Teen car crashes and angels among us

Aug. 27, 2012 at 1:08 PM ET

Courtesy Carolyn Savage /
Drew Savage, next to his car that got totaled in an accident.

When I became a mom I eagerly anticipated all my children’s firsts.  I dreamt of the first cry, first cuddle and first smile.  I craved the first step and couldn’t wait to sink my son’s fingers into his first snow.  And the first time he babbled the word, “mama”—well I could hardly stand the wait.  I do have a realistic streak in me so I knew not all the firsts were going to pleasant.  I’d read, “What to Expect the First Year” so I’d thought I was prepared.

Oh the naivety!

Turns out there were plenty of firsts that have caught me off guard, the humdinger of them being the first car accident.  We tackled that first just a few weeks ago and as terrifying as it was, it left me not only counting my blessings, but also reminded me that us moms form a sisterhood. 

You see one mom played pinch-hitter for me on that day.

I’d been waiting for the first accident since my son got his license.  I’ll never forget my first day as the mother of a driving teen.   I watched Drew pull out of our garage as I stood in my window, suppressing  my urge to encase him in bubble wrap.  I reminded myself--Every mother endures this.  I have to let him go.  It was then that the waiting began. 

I knew the statistics.

According to the CDC, motor vehicle crashes are the leading cause of death in 15 to 19 years old.  Male teenagers, within their first year of licensure, are at the greatest risk.  Add a teen passenger into a car driven by another teen, and the risk goes up—exponentially.  Considering Drew fell into those categories, and usually drove his fifteen year old brother around, I’ve spent a lot of time waiting—and worrying—and praying.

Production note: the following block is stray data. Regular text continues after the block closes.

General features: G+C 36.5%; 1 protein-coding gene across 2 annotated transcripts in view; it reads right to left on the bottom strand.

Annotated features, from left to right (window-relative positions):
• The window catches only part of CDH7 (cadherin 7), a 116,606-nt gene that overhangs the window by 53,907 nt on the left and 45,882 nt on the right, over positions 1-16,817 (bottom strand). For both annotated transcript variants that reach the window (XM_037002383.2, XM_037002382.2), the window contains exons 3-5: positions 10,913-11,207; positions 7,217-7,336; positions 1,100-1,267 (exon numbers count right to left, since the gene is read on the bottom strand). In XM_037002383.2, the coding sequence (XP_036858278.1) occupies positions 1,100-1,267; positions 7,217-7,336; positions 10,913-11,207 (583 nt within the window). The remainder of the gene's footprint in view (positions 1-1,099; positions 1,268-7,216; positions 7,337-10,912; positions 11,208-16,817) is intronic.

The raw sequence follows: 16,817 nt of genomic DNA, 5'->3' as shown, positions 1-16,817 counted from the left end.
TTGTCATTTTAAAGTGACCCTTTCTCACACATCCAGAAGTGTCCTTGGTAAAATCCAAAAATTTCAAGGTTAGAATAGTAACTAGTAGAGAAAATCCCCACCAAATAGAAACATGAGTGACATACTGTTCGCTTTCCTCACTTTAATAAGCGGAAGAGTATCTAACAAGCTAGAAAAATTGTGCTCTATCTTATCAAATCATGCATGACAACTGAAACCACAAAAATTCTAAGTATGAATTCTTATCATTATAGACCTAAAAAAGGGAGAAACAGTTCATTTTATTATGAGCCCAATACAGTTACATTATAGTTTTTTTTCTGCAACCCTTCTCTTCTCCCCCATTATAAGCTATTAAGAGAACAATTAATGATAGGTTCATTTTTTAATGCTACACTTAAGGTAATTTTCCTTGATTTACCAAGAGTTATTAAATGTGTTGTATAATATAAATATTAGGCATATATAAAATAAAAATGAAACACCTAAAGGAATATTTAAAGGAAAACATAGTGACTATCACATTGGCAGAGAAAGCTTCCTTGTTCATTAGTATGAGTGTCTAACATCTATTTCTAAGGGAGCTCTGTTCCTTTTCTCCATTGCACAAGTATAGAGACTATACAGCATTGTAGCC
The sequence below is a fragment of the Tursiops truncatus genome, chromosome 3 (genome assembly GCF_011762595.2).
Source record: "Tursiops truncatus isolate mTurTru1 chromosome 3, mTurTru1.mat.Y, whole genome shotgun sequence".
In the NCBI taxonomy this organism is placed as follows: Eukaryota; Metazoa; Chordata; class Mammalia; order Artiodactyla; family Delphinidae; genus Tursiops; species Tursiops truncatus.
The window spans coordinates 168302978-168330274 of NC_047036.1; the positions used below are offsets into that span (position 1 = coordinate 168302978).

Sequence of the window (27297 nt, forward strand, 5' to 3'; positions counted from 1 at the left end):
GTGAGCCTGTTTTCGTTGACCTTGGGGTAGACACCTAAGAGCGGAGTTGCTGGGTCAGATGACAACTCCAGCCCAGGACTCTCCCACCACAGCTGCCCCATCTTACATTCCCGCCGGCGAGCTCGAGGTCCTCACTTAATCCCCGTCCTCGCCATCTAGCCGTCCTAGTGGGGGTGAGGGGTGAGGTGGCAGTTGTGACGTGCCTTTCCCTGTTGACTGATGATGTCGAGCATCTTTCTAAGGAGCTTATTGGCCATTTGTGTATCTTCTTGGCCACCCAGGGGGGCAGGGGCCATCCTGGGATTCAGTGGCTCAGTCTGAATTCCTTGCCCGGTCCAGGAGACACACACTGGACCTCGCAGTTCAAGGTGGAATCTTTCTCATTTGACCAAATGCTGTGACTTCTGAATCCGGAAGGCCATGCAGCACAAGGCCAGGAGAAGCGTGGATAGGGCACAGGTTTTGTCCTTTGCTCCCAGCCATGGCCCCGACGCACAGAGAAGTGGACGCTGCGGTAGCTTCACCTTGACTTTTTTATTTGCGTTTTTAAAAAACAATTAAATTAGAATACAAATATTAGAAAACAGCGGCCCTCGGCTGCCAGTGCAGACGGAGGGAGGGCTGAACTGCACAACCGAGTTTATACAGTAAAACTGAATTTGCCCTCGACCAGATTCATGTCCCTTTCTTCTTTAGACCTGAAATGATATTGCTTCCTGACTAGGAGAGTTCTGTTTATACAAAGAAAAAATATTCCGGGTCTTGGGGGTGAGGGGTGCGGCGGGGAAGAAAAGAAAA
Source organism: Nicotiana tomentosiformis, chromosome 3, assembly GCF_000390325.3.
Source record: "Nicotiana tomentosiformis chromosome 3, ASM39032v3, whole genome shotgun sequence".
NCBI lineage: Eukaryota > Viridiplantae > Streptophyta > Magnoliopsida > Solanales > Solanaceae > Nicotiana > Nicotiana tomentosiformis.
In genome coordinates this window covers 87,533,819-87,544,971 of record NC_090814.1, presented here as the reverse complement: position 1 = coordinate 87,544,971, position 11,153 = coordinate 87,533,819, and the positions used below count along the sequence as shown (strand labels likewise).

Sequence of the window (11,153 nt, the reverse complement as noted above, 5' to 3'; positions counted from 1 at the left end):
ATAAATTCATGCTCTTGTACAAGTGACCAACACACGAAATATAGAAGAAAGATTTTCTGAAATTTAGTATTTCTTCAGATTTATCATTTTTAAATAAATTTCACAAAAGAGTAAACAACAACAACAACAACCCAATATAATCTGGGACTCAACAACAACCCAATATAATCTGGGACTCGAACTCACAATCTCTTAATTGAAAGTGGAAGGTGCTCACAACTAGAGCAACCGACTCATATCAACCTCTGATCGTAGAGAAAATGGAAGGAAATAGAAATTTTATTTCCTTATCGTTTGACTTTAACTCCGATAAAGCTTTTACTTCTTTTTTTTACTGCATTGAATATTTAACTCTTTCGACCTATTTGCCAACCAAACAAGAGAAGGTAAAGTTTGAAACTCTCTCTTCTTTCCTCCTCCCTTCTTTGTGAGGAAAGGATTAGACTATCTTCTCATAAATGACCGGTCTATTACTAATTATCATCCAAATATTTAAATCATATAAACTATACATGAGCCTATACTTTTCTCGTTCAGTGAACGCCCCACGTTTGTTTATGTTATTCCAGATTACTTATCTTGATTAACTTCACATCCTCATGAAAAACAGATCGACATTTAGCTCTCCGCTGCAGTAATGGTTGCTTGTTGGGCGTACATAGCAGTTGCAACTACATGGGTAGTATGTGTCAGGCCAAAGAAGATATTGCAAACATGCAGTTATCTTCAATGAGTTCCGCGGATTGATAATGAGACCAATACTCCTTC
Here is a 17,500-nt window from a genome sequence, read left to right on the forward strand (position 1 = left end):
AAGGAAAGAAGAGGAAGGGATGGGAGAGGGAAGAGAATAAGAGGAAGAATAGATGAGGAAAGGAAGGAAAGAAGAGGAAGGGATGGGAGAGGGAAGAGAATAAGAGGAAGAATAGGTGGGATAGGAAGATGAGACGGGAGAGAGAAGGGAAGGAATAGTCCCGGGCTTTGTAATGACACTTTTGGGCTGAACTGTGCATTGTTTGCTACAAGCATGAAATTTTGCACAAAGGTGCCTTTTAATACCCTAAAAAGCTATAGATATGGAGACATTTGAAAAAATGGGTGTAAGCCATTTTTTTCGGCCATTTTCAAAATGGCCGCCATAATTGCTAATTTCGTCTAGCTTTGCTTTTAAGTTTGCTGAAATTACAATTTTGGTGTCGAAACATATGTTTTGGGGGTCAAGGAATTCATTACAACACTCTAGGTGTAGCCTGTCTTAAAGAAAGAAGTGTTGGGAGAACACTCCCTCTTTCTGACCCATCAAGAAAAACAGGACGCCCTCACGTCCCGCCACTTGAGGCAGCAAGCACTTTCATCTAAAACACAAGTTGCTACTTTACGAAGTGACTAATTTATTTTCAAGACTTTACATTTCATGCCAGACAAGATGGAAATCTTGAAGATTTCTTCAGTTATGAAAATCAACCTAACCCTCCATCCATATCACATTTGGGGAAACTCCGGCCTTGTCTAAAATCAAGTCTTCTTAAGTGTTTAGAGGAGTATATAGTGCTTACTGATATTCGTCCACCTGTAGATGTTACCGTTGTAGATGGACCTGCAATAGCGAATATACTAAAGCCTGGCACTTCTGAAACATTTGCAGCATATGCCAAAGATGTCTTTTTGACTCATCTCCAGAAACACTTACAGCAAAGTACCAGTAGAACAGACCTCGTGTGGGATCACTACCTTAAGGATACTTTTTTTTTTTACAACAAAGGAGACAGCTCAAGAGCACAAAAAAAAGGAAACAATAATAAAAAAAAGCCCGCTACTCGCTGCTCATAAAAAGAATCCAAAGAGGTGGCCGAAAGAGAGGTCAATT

The call arrived differently than I’d imagined it.  Instead of Drew calling, it was Ryan.  And it wasn’t, “There’s been an accident”.  It was, “Mom, someone hit us.  We’ve been in a bad accident!”

Upon hearing his words, my mind flooded with questions, “Why isn’t Drew calling?  Is everyone okay? Did you say the accident was bad?  How bad is bad?”

Meanwhile, people around me kept going about their business as if all were okay.  I managed to squelch the instinct to scream at them, “Stop what you’re doing.  Something’s wrong with my child,” and instead grabbed my keys to rush out the door—when it hit me.  I was out of town.  There was no way to get to them.

So I started to question Ryan, quickly ascertaining that Drew was bleeding;  911 had been called;  they were sitting safely in the median and a lady was with them.  Growing annoyed with my hysterics, Ry assured me they weren’t dying, said he’d call back in a few, and hung up the phone.

And there I stood. 

My purse clutched tightly in one hand, my keys in the other, with no means to assist, left only to think. 

Did he say a lady was with them?

Drew later told me that after the crash people appeared out of nowhere.  Some stopped their cars.  Others ran out of storefronts.  All of them trying to help.  One was a woman, I’m betting a mom.  She saw my two boys and immediately assumed my role.  She wrapped Drew’s arm in a towel and sat him gently in the grass.  She brushed the glass from his hair and calmed him by explaining what to expect.  It was a few minutes before the firemen arrived, but she waited with my boys making sure they were safe.  

She mothered them when I couldn’t, which is a first for me. 

Over the past two weeks, I’ve thought a lot about the accident.  Everyone involved escaped with minor injuries, which is somewhat miraculous considering all three cars were totaled.  I’m grateful for our good fortune because I’m aware of the stats.  I can check that “first” off my list, while counting my blessings. 

It’s the other “first” from the accident that has bred nothing but hope.  The woman who stayed with my kids was a perfect stranger to our family.  She had no obligation to step up, but in that vulnerable moment, on that very scary day, she mothered my children.  I know a little something about mothering another woman’s child.  I’ve stood in her shoes and made the same decision, fully aware that I didn’t have to assist.  So I’m thankful for her compassion and kindness.   It’s reminded me of the responsibility us moms have towards each other. 

Carolyn Savage is the author of Inconceivable: A Medical Mistake, The Baby We Couldn’t Keep, and Our Choice to Deliver the Ultimate Gift.  When not worrying about her five children and husband, Sean, she can be found flying by the seat of her pants at 


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